The scientific development of eddy current theory started with the discovery of the law of electromagnetic induction by Faraday. Faradays law states that when a magnetic field cuts a conductor or when a conductor cuts a magnetic field, an electrical current will flow through the conductor if a closed path is provided over which the current can circulate. Eddy currents are defined as oscillating electrical currents induced in a conductive material by an alternating magnetic field, due to electromagnetic induction.
In eddy current testing (ECT) an alternating current (frequency 1kHz - 2 kHz) is made to flow in a coil (also called probe), which in turn produces an alternating (primary) magnet field around it. This coil, when brought close to the electrically conducting surface of a metallic material that is to be inspected, induces an eddy current flow in the material due to electromagnetic induction. These eddy currents in turn generate an alternating (secondary) magnetic field in the opposite direction which may be detected either as a voltage across a second coil or by the perturbation of the impedance of the original coil. The opposing magnetic field coming from the material has a weakening effect on the primary magnetic field and the test coil can sense this change. In effect the impedance of the coil is reduced proportionally as eddy currents are increased in the test piece. A crack in the test material obstructs the eddy current flow, lengthens the eddy current path, reduces the secondary magnetic field and increases the coil impedance. The inductive reactance of the coil increases as the severity of the defect increases.
Constant current drive ECT techniques: Enhanced sensitivity and better discrimination are possible with the use of constant current excitation of test coils. Additionally use of this method can result in reducing non-linear responses.
Scanning probe technique: Scanning probe is used for wire and tube testing for detecting very small defects, which are not detectable by encircling coils. Scanning probe can be used with normal hand rotation or automatic rotation around the test object. The resolution of the scanning probe is independent of the diameter of the test object because the probe can see only a limited area of the object. The scanning probe performs better as far as sensitivity of testing is concerned.
Multi frequency ECT: Multi-frequency ECT is a suitable NDT technique for in service inspection of steam generator, heat exchanger and condenser tubing. Extraneous discontinuities such as tube support plate, tube sheet, internal corrosion deposits and dents interfere in conventional single frequency testing. Multi- frequency testing is the direct equivalent of operation of more than one single frequency unit with a common search coil. Independent information of material characteristics will be stored at different frequencies. Test results from individual frequencies can be combined in real time so as to obtain output, which is free of certain unwanted parameters.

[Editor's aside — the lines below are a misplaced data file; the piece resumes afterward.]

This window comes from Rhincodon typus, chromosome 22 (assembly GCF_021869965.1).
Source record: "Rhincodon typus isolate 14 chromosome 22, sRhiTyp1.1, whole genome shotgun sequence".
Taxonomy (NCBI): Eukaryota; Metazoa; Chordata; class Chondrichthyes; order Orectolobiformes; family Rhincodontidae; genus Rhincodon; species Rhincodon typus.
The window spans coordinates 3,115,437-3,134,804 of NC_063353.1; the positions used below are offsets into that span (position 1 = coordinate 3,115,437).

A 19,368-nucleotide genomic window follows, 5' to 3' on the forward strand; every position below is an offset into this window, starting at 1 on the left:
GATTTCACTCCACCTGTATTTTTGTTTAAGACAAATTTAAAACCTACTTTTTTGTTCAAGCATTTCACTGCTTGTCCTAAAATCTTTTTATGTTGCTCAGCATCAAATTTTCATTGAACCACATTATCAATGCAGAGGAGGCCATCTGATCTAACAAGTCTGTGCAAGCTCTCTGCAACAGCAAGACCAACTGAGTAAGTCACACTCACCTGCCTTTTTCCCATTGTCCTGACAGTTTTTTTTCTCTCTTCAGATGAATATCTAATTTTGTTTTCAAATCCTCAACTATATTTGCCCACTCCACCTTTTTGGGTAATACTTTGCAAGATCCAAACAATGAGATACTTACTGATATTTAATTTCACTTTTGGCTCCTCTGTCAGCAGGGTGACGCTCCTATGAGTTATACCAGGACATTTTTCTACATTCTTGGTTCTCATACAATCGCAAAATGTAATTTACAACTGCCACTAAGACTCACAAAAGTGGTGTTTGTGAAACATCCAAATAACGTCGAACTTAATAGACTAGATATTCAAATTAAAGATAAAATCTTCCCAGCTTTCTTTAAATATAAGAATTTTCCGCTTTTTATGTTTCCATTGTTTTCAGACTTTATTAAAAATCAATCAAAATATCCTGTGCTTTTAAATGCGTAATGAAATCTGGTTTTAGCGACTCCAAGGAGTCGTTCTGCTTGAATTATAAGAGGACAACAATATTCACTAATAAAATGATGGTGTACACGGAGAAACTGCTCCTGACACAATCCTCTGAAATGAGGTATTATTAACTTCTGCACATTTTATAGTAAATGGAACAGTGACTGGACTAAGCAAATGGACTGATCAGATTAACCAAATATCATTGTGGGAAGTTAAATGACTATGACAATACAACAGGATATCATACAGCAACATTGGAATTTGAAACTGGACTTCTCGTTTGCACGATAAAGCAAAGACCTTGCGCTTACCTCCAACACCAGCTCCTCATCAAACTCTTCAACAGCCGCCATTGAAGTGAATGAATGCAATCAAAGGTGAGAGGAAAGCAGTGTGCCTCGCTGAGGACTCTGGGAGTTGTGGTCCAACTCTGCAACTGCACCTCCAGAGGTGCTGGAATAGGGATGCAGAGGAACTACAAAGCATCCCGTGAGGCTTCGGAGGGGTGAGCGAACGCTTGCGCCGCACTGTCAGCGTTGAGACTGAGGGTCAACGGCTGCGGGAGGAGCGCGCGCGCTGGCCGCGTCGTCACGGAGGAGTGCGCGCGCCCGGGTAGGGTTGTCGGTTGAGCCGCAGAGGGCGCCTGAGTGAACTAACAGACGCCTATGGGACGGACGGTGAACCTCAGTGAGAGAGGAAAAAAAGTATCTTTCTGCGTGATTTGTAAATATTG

High frequency ECT: In specialized applications for detecting fine surface cracks like fatigue cracks, the use of higher frequencies is desired in order to reduce penetration depth thus achieving high current density on the surface. This means that eddy currents do not flow deep into the material. The main advantage of this feature is the maximum concentration of eddy currents at the flaw and gives maximum detectable sensitivity. To achieve this, electron spin precision resonance in ferromagnetic crystals such as Yttrium Iron Garnet (YIG) or Gallium doped YIG is employed.
3D or phased array ECT: Conventional eddy current probes cannot detect defects that are parallel to their windings, because of limited interaction of eddy currents with the defects. The 3D system uses a different bridge circuit where each of the three coils is driven with a unique phase of inspection frequency. (0, 120 and 240 degrees). The magnetic field generated by this three coil configuration results in a constant magnitude rotating magnetic field. The current flow in a 3D probe causes both circumferential and axial current flow to occur at every point within the tube at some point of time. This makes #D ECT sensitive to circumferential and longitudinal defects and pits.
Determine the carbon content of various steels.
Determine alloy composition of ferromagnetic materials based on permeability.
Provide alloy identification and sorting.
Determine the effects of corrosion thinning in pipes and vessels.
Determining the hardness and depth of case hardening in bearing rings and other parts.
Measure the length of unwelded seams in welded tubing using absolute coil technique.
Test fine wire at maximum flaw sensitivity using absolute coils.
Test ball pins with a single pointed eddy current test probe.
Test motor valve seating rings using two moving probes while scanning a rotating test piece.
Determine the installed position of piston rings in motors using the differential probe technique.
The major limitation of ECT is that only electrically conductive materials can be inspected.
Since too many parameters affect the eddy current probe impedance, ECT is not effective when more than one variable is present.
Another limitation of ECT is that it can inspect with reasonable sensitivity, metallic components of thickness up to only 6 mm.